“Place is extremely important to American Indians,” said Walter Fleming, chairman of MSU’sDepartment of Native American Studies in the College of Letters and Science. “We appreciate that the Kendeda Fund understands that this isn’t necessarily just a building that we would like to build, but a spiritual facility that signifies a commitment to American Indians and a permanence in our campus’ history.”
Cruzado said that in addition to the Kendeda pledge, more than 60 generous donors have contributed an additional $4 million since 2005 when the project was first proposed.
Last week, the Associated Students of Montana State University Senate committed $2 million in student building fees to support the project.
“This project is not only a tribute to American Indians, it also provides opportunities for student success and collaboration in a space filled with culture. This student center will allow my peers and me to honor and learn from our fellow American Indian Bobcats, and I'm so happy ASMSU could help bring it closer to reality,” said Lizzy Thompson, vice president of the Associated Students of MSU.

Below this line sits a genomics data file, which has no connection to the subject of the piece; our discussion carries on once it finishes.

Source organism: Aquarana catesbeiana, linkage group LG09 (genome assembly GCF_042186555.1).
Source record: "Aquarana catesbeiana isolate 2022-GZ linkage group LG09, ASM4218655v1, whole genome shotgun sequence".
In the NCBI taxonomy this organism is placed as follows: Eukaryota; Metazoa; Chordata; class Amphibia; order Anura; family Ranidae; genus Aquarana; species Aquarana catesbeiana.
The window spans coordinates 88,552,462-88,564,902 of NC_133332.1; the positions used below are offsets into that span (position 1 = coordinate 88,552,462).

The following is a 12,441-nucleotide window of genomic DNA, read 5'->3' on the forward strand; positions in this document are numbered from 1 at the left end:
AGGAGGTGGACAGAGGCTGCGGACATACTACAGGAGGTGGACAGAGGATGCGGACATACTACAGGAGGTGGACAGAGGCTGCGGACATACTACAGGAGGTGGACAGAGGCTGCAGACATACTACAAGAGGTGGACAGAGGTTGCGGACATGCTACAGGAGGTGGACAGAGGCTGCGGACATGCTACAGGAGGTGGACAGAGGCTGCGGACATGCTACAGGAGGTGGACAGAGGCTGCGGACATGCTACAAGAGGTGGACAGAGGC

“The potential benefits to all students of this project is really exciting. This building will provide a space for students to celebrate and explore American Indian culture and heritage while also providing support to all Bobcats,” said Taylor Blossom, president of the Associated Students of MSU.
The MSU Alumni Foundation is working to secure the final $2 million from donors by the end of December, which will bring the project to $20 million, Cruzado said. The university plans to hold a ceremonial groundbreaking for the building, which Cruzado envisions as “much more than a building, a place of teaching learning and sharing where our next generation of leaders will prepare for the challenges of the future,” the last week of March with an intending opening in fall of 2021.